Karl Auerbach, in a recent article, criticized this use of SIP. According to Mr. Auerbach, the current SIP spec is way too loose. I’ve used SIP with Asterisk-based “PBX”s, but I’m not a SIP expert. In my limited experience, SIP works fine, but its loose spec seems to make system configuration needlessly confusing.

imageIt reminds me of the RS-232 spec. It’s open to interpretation, so each manufacturer interprets it as it wishes. Result? You’re lucky if an RS-232 device works without fiddling with its connector’s pinout. The USB spec, in contrast, works reliably because it’s unambiguous.

Let’s hope that, whatever is finally chosen, our telecommunication backbone is as robust as USB, and not as flaky as RS-232.

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© Russ Bellew · Fort Lauderdale, Florida, USA · phone 954 873-4695

Verizon beats FCC in court

This Verge article explains in simple language how profoundly yesterday’s ruling will affect us, and how badly the FCC has regulated (if you can call it that) the Internet service providers — for decades. I don’t expect the FCC’s new chairman, Tom Wheeler, former lobbyist for the cable AND cellular industries, to be the consumers’ friend.

The FCC has been a playground for ambitious lawyers, not engineers. You’d have thought that at least they’d have used the right words — their only stock in trade — but they screwed even that up. It’s time to replace the FCC’s lawyers with engineers.

Visit my website: http://russbellew.com
© Russ Bellew · Fort Lauderdale, Florida, USA · phone 954 873-4695

FCC’s Mobile Speed Test

The FCC has released a test version of a cellular data transfer speed measurement app for Android devices. It’s available from https://play.google.com/store/apps/details?id=com.samknows.fcc.

fcc-test-resultsThe FCC has published the Android app’s open source code on its Github site. They’ve promised an iPhone version. It’s being developed by Samknows.com.

According to the app’s FAQ, “the application will run continuously in the background, periodically performing measurements.” I’m not enthused about having this app running continuously. I’ll probably uninstall it after each measurement run.

A feature of this app that I like is that it collects and reports “cell tower ID” and “cell tower location code” — data that may help my quest to pinpoint the physical location of T-Mobile’s nearest cell site. It also reports received signal strength in dBm.

The speed test data are collected from your mobile device and aggregated by the FCC. Let’s hope that they use the data to hold the carriers’ feet to the fire.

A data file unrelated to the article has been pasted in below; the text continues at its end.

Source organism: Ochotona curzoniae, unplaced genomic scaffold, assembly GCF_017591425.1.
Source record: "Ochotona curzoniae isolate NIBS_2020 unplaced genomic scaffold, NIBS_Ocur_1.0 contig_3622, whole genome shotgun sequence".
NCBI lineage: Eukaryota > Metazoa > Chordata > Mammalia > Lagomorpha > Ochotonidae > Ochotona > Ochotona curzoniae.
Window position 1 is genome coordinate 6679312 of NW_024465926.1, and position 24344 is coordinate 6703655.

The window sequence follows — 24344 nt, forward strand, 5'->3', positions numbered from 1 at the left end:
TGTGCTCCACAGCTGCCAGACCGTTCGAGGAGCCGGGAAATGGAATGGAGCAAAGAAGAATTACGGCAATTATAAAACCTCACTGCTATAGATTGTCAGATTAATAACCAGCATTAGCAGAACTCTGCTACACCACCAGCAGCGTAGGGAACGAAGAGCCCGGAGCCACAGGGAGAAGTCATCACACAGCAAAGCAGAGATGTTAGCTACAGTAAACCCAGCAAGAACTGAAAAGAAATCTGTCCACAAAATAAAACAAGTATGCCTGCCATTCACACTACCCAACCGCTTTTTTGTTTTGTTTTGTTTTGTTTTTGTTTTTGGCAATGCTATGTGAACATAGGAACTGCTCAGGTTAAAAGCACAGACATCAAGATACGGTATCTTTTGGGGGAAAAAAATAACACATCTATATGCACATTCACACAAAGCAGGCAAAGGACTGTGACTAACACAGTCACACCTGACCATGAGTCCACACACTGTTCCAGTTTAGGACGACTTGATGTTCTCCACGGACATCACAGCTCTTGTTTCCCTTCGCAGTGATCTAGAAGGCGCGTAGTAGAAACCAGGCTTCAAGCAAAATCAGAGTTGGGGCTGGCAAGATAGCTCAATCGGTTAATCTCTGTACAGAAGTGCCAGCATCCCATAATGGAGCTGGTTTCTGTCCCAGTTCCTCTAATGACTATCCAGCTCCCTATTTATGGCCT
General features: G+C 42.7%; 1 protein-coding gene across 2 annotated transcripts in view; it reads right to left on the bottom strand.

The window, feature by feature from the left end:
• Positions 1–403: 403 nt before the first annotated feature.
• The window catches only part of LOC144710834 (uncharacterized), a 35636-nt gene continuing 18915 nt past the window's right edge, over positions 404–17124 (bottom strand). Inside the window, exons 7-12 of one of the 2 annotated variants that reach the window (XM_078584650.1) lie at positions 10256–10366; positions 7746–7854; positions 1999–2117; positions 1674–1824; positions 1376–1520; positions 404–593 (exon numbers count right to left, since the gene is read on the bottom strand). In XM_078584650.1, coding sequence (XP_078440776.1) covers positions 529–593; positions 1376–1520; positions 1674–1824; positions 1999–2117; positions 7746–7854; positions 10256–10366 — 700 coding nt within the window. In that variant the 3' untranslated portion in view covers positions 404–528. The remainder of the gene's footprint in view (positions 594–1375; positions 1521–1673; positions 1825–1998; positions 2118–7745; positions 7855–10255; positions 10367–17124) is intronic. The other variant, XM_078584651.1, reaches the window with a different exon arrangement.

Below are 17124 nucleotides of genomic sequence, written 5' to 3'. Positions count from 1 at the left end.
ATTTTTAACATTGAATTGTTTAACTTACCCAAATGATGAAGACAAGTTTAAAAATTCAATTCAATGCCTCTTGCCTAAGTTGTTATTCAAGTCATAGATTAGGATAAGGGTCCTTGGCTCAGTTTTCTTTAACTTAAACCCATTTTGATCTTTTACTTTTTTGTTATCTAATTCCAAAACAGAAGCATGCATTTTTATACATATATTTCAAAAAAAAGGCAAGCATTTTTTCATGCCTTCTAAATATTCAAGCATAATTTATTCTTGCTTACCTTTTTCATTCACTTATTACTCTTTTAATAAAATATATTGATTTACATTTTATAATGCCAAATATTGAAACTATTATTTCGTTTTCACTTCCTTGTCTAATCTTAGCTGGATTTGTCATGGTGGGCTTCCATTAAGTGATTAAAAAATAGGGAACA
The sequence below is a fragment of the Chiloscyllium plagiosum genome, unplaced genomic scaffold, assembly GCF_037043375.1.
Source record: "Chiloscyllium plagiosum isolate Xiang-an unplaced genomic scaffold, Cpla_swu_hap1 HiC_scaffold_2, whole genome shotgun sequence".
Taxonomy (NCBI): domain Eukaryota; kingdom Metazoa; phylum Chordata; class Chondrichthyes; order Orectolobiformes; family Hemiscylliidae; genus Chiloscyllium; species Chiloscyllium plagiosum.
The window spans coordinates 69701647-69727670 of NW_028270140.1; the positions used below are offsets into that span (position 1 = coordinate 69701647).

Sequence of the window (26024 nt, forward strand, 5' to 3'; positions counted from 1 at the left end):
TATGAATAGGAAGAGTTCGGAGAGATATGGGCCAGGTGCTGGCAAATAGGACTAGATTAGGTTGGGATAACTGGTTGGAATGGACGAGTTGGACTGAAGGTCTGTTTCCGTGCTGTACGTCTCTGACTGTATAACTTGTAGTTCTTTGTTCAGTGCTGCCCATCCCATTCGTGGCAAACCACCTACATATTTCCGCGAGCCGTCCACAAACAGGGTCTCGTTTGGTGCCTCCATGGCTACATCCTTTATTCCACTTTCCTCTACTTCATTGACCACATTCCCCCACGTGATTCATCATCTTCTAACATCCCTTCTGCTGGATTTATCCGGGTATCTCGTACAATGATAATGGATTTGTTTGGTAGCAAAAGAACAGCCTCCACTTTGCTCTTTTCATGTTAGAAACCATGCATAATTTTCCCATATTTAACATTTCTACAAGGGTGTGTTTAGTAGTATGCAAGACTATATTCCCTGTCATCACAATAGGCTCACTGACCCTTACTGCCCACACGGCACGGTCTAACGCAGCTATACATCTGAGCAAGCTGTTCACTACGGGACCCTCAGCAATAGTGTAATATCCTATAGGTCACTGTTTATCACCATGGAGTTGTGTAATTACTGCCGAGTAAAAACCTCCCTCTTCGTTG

One reported problem is that the app, when testing over a WiFi connection, thinks that it’s connected via LTE. Also, it may have contributed to problems I had with other apps today.

4G??

If you examine the screenshot, you’ll see that although T-Mobile claims that the wireless connection (which was HSDPA when I snapped the screenshot) is “4G”, the download speed is a wimpy 1 Megabit per second. This disproves T-Mobile’s claim that HSDPA+ is “4G”. (The ITU specifies that 4G system mobile phones have a minimum peak download speed of 100 Mbps.) Maybe the FCC or FTC will do their jobs and slap T-Mobile for false advertising.

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© Russ Bellew · Fort Lauderdale, Florida, USA · phone 954 873-4695

HySky HF wireless network

Here’s a novel idea: build a wireless network of low-power HF (High Frequency – 2 to 30 MHz) radio stations to collect and transport low-speed data from remote sites.

The license granted by the FCC to HySky Technologies is intriguing. It may be unique. It grants HySky limited access to 934(!) HF frequencies. HySky’s website claims that

HySky offers an attractive alternative where cellular coverage is unavailable or , the collection of sensor data via satellites is exorbitantly expensive.

HySky boasts that its HF network will be suitable for:

HySkylogo

  • Asset Tracking
    • GPS Asset Tracking
    • Inland Waterways
    • Geo-Fencing
    • Hazmat Tracking
  • Information Services
    • Alarm and Security
    • Citizen Emergency Notification
    • Digital Message Sign Control
    • RXR Crossing Monitoring
  • Remote Sensors
    • Rooftop HVAC
    • Flow and Power
    • Security Entry Notification
  • Homeland Security
    • First Responder Notification
    • Citizen Notification
    • Hazmat Tracking
    • Container Tracking

How HF signals propagagate